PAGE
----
Ramadan and Eid with Kids
Nataliya Khan and her daughter reading. | All photos are courtesy of Nataliya Khan.

by Nataliya Khan

Another Ramadan is here and unlike the ones spent growing up back home, where everything felt like a celebration, it will only feel as festive as we make it feel for our kids living here in the west. As parents that is a huge responsibility, but fear not because there are many simple ways to celebrate Ramadan and Eid with kids.

Here are nine ideas for making these days special when you have kids.

1. DECORATING THE HOUSE

Whether you go all out or just keep it simple, adding some decoration feels so fun especially to make it special to celebrate Ramadan and Eid with kids. Hang up some string lights, write a message on your chalkboard or felt board, put up a banner or just add balloons (maybe a foiled crescent and star?). You can involve the kids in the process. The aim is to make it feel like a month-long party!

[Read Related: How to Plan an Eid Party for Children]

2. COUNTDOWN CALENDAR

It is fun to count down to Ramadan and Eid with kids especially when they might ask every day ‘is Eid tomorrow?’ You can search for a free countdown printable, add it to a frame and use dry-erase markers to write. This is a great way to build excitement as the big day approaches.

Ramadan and Eid with Kids

3. INVOLVE THEM IN MEAL PLANNING

I know we love planning for our samosas, pakoras and all, but how about including the requests for foods that the little ones have! Part of the Ramadan excitement for us is the food and it’s fun to pass this on to the kids, especially the picky ones who might not share our spice-loving tastebuds.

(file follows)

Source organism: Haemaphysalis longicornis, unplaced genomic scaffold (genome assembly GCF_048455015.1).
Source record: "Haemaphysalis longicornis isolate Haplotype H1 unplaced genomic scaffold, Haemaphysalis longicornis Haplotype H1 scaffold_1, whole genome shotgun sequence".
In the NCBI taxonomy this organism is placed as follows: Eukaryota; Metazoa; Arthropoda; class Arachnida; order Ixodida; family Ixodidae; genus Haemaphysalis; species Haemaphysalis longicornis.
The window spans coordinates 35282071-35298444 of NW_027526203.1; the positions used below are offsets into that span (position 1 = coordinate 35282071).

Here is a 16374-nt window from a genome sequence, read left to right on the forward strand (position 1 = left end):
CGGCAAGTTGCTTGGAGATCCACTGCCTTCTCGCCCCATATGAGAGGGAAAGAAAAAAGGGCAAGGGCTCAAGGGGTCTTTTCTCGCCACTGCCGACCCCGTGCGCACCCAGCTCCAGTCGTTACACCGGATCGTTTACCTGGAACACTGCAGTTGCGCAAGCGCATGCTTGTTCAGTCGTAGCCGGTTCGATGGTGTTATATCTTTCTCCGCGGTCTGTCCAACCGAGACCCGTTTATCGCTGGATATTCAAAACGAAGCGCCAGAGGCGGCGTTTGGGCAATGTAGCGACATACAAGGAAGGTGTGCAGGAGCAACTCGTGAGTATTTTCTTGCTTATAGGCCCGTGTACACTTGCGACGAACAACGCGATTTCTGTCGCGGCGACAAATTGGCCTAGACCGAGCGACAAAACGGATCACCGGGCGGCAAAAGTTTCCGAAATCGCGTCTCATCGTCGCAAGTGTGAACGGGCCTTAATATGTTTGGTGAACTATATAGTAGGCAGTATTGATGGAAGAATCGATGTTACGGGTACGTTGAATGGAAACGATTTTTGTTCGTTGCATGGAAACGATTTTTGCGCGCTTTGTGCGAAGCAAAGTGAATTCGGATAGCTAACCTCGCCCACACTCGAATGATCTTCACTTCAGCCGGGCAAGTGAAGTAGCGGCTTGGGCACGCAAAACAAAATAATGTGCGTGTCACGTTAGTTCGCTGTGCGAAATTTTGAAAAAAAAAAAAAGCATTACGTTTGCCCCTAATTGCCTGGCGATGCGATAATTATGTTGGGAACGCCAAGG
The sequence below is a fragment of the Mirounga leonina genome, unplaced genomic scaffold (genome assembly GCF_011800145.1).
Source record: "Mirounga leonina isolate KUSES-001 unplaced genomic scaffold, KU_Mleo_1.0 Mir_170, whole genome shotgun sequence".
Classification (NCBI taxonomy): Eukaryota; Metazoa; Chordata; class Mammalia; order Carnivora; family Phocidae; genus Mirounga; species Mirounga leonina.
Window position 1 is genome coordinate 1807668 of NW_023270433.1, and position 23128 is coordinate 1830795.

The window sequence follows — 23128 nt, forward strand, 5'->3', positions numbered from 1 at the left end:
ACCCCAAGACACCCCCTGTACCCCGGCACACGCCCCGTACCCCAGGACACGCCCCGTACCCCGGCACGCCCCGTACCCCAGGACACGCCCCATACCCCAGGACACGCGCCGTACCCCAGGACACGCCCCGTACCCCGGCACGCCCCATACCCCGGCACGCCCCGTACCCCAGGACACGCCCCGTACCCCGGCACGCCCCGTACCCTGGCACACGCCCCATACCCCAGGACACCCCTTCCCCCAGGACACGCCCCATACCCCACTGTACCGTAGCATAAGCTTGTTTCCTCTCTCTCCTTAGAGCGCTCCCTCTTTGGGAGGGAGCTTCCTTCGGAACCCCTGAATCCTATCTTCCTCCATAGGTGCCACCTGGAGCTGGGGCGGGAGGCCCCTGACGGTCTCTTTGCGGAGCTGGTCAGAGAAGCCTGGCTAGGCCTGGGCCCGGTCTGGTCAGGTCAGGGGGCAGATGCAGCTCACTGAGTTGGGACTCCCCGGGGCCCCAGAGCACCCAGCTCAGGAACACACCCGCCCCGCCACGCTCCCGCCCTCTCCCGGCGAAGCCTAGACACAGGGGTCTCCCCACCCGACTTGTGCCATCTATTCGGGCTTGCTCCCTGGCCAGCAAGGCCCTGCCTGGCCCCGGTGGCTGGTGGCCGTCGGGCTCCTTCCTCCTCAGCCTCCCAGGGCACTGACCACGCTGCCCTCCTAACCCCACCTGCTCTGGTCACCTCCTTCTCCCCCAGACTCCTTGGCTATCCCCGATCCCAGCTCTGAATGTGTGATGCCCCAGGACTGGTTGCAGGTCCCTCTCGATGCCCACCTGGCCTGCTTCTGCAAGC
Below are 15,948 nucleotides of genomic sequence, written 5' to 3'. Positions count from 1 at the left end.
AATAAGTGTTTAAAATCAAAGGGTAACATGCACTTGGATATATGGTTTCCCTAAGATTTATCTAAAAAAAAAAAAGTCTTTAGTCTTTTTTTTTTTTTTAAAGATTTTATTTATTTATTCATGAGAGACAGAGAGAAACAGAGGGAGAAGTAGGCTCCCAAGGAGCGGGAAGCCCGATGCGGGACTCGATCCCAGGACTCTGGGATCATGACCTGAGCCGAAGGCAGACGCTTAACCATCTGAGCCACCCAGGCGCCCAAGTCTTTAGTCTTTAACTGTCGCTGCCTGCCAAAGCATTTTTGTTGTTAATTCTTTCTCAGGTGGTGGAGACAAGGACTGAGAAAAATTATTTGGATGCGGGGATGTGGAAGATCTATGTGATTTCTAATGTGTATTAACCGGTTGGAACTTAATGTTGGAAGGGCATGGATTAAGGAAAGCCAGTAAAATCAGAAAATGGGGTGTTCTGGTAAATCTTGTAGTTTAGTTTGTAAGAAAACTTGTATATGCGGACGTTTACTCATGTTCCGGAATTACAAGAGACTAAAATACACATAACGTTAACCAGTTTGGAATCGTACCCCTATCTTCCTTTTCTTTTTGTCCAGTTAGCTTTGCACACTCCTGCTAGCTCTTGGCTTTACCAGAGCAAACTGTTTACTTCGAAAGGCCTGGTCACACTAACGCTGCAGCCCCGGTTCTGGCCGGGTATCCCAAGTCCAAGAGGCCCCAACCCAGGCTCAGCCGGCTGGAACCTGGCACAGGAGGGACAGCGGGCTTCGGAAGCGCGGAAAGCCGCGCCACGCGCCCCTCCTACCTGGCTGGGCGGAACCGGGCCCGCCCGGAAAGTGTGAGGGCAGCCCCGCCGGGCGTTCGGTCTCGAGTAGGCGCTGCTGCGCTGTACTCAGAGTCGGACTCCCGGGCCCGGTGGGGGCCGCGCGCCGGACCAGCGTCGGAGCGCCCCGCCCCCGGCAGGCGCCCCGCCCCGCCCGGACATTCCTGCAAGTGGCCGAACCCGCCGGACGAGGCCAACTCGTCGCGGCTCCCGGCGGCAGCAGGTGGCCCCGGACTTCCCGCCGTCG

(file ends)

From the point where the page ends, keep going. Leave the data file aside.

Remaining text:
4. ORDER RAMADAN BOOKS AT YOUR LOCAL LIBRARY

Every Ramadan I order books for Ramadan and Eid from our library catalog to read over the month. Books also help conversations about the month and answer any questions curious little minds might have.   

 5. STORY TIME AT IFTAR PARTIES

It’s a great idea to take a little time out on iftar parties to fit in a story time with a Ramadan themed book. A grownup can do this or if you have older kids they can get involved and read out to the younger ones. If you’re extra awesome, add in a simple craft for them to do.

[Read Related: An Open Letter to Ramadan From the Perspective of Three Muslim-Americans]

6. WAKE THE KIDS FOR SEHRI

My earliest memory of Ramadan is discovering how much ‘fun’ the grown-ups were having in the middle of the night, chatting and eating! And this year I’m hoping to wake my kid up to enjoy Sehri with us one day and to let her fast till as long as she wants that day.

7. EID CARDS

If you’re like me and miss the physical cards, Eid is a great time to send out greeting cards. Take photos if you need to for your cards (or use any that you have) or just use regular cards. It can make a perfect tradition of planning, writing (or drawing in) and sending them out together.

8. COMMUNITY WORK

Ramadan is a perfect opportunity to get involved as a family with community work. Buy supplies on your next grocery trip and get your kids help in making blessing bags for the homeless. Buy and wrap Eid gifts for deserving kids and families within the community or volunteer in a food bank. This is a great way to talk to your kids about all the things Ramadan is about.  

[Read Related: 15 Types of People You Encounter During Ramadan]

9. SHARE ABOUT RAMADAN IN SCHOOL

Find a way to share about Ramadan with your kid’s friends at school. You can talk to the teacher and read out a book , do a craft , or at the least make little goodie bags to share with the friends including a small note making it an extra special Ramadan and Eid with kids.

Hope you enjoyed this post! If you have any other ideas to share, would love to read them!


Nataliya is a family photographer & blogger living in the beautiful PNW with her husband and a six-year-old girl. She believes in the power of photos, memory-making and endless cups of tea and thinks the real magic lies in the every-day and the normal, but only if we choose to see it.  Follow her on Ramblings of an Inspired, Lazy Mom.

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